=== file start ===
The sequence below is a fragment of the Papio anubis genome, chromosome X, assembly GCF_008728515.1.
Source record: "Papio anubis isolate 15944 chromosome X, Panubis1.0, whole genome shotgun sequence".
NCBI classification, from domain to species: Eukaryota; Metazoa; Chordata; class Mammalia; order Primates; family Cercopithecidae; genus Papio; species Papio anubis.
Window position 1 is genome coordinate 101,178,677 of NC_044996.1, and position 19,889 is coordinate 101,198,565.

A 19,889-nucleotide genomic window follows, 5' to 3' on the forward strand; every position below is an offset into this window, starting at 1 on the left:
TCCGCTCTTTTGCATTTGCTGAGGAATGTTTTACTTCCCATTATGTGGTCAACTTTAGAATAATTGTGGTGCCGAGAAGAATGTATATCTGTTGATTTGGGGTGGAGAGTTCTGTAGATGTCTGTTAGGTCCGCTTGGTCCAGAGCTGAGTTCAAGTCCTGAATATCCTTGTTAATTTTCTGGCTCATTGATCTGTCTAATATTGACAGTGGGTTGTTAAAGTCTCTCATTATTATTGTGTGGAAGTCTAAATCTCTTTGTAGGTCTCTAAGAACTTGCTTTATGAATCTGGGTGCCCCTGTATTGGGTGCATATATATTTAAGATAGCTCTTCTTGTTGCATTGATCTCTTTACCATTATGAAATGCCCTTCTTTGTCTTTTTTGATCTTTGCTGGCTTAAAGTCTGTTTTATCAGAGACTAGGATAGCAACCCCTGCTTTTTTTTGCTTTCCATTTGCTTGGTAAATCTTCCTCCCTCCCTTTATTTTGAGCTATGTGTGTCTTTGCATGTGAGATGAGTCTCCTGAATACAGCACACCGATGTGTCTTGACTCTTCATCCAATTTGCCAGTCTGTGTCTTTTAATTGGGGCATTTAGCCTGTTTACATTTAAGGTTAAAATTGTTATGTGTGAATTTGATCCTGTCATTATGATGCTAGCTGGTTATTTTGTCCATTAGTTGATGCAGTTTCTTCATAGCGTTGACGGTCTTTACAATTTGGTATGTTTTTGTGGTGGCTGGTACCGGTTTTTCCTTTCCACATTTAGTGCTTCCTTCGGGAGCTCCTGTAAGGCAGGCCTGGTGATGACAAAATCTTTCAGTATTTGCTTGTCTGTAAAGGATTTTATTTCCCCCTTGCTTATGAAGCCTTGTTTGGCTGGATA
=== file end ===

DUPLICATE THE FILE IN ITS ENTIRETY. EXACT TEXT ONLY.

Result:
The sequence below is a fragment of the Papio anubis genome, chromosome X, assembly GCF_008728515.1.
Source record: "Papio anubis isolate 15944 chromosome X, Panubis1.0, whole genome shotgun sequence".
NCBI classification, from domain to species: Eukaryota; Metazoa; Chordata; class Mammalia; order Primates; family Cercopithecidae; genus Papio; species Papio anubis.
Window position 1 is genome coordinate 101,178,677 of NC_044996.1, and position 19,889 is coordinate 101,198,565.

A 19,889-nucleotide genomic window follows, 5' to 3' on the forward strand; every position below is an offset into this window, starting at 1 on the left:
TCCGCTCTTTTGCATTTGCTGAGGAATGTTTTACTTCCCATTATGTGGTCAACTTTAGAATAATTGTGGTGCCGAGAAGAATGTATATCTGTTGATTTGGGGTGGAGAGTTCTGTAGATGTCTGTTAGGTCCGCTTGGTCCAGAGCTGAGTTCAAGTCCTGAATATCCTTGTTAATTTTCTGGCTCATTGATCTGTCTAATATTGACAGTGGGTTGTTAAAGTCTCTCATTATTATTGTGTGGAAGTCTAAATCTCTTTGTAGGTCTCTAAGAACTTGCTTTATGAATCTGGGTGCCCCTGTATTGGGTGCATATATATTTAAGATAGCTCTTCTTGTTGCATTGATCTCTTTACCATTATGAAATGCCCTTCTTTGTCTTTTTTGATCTTTGCTGGCTTAAAGTCTGTTTTATCAGAGACTAGGATAGCAACCCCTGCTTTTTTTTGCTTTCCATTTGCTTGGTAAATCTTCCTCCCTCCCTTTATTTTGAGCTATGTGTGTCTTTGCATGTGAGATGAGTCTCCTGAATACAGCACACCGATGTGTCTTGACTCTTCATCCAATTTGCCAGTCTGTGTCTTTTAATTGGGGCATTTAGCCTGTTTACATTTAAGGTTAAAATTGTTATGTGTGAATTTGATCCTGTCATTATGATGCTAGCTGGTTATTTTGTCCATTAGTTGATGCAGTTTCTTCATAGCGTTGACGGTCTTTACAATTTGGTATGTTTTTGTGGTGGCTGGTACCGGTTTTTCCTTTCCACATTTAGTGCTTCCTTCGGGAGCTCCTGTAAGGCAGGCCTGGTGATGACAAAATCTTTCAGTATTTGCTTGTCTGTAAAGGATTTTATTTCCCCCTTGCTTATGAAGCCTTGTTTGGCTGGATA